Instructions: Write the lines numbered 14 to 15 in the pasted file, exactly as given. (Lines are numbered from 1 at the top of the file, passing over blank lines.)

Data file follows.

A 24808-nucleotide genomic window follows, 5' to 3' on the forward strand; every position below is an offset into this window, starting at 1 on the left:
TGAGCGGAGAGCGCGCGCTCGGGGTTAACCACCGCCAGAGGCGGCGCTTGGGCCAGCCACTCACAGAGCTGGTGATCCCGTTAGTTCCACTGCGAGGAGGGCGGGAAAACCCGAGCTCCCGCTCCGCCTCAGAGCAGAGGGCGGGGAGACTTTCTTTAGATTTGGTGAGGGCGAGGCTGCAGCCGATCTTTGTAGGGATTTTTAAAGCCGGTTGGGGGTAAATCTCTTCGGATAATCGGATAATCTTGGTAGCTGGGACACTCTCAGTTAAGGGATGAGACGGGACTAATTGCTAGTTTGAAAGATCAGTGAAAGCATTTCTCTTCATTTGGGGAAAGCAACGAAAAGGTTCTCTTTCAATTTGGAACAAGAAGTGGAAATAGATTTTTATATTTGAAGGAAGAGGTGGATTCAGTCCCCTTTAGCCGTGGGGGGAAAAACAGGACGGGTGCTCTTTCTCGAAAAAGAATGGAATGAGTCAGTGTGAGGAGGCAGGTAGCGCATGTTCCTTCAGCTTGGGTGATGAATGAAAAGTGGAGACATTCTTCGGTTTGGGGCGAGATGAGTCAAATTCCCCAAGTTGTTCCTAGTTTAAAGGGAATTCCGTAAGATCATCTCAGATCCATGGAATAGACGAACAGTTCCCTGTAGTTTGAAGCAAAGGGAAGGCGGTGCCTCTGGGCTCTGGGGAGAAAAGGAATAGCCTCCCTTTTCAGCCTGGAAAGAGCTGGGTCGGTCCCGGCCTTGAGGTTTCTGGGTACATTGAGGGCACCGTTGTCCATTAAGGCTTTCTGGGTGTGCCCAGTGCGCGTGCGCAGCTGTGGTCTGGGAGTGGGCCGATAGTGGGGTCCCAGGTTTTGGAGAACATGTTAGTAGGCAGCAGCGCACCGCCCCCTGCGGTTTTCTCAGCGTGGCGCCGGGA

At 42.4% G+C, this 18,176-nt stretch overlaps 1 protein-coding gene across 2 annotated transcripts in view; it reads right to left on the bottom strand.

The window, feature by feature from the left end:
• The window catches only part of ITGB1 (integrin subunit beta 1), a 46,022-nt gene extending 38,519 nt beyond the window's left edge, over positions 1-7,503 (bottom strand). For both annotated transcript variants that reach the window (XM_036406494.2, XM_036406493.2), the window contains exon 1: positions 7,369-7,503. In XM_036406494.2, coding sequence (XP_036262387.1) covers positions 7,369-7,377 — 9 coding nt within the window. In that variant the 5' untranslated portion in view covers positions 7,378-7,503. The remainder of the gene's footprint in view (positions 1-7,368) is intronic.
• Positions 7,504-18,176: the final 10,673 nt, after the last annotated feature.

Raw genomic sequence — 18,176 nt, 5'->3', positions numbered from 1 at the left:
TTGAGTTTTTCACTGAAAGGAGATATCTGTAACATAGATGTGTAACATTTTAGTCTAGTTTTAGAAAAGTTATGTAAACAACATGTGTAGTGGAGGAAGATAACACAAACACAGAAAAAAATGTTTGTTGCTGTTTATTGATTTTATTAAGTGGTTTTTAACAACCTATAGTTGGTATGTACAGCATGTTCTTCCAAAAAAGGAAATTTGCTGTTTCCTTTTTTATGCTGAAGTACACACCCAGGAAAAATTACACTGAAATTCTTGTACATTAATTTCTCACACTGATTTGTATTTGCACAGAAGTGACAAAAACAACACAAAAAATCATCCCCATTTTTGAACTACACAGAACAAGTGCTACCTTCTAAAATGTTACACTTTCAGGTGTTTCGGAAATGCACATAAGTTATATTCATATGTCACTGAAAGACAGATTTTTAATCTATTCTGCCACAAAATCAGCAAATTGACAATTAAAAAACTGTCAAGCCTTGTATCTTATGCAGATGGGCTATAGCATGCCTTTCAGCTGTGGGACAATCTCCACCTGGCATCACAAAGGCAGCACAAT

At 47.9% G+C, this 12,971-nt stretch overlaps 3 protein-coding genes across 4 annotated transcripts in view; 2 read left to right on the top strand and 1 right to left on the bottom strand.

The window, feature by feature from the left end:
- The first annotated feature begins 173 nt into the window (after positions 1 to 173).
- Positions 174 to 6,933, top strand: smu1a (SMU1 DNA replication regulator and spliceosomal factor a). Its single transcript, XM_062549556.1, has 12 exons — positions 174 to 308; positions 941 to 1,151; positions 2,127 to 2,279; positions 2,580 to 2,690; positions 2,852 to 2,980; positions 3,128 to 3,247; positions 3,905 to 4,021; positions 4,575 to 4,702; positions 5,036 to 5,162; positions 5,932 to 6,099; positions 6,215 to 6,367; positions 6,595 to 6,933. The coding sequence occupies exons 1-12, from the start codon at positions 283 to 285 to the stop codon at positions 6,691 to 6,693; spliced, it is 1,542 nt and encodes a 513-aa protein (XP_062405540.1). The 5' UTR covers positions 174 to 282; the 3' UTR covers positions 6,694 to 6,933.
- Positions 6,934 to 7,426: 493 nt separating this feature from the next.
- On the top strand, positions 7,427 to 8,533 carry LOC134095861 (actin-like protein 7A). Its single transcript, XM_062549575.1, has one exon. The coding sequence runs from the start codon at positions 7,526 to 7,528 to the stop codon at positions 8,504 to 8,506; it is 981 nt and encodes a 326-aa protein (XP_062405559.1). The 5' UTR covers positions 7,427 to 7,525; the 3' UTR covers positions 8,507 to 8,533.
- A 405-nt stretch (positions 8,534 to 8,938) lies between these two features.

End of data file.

- On the top strand, positions 7,427 to 8,533 carry LOC134095861 (actin-like protein 7A). Its single transcript, XM_062549575.1, has one exon. The coding sequence runs from the start codon at positions 7,526 to 7,528 to the stop codon at positions 8,504 to 8,506; it is 981 nt and encodes a 326-aa protein (XP_062405559.1). The 5' UTR covers positions 7,427 to 7,525; the 3' UTR covers positions 8,507 to 8,533.
- A 405-nt stretch (positions 8,534 to 8,938) lies between these two features.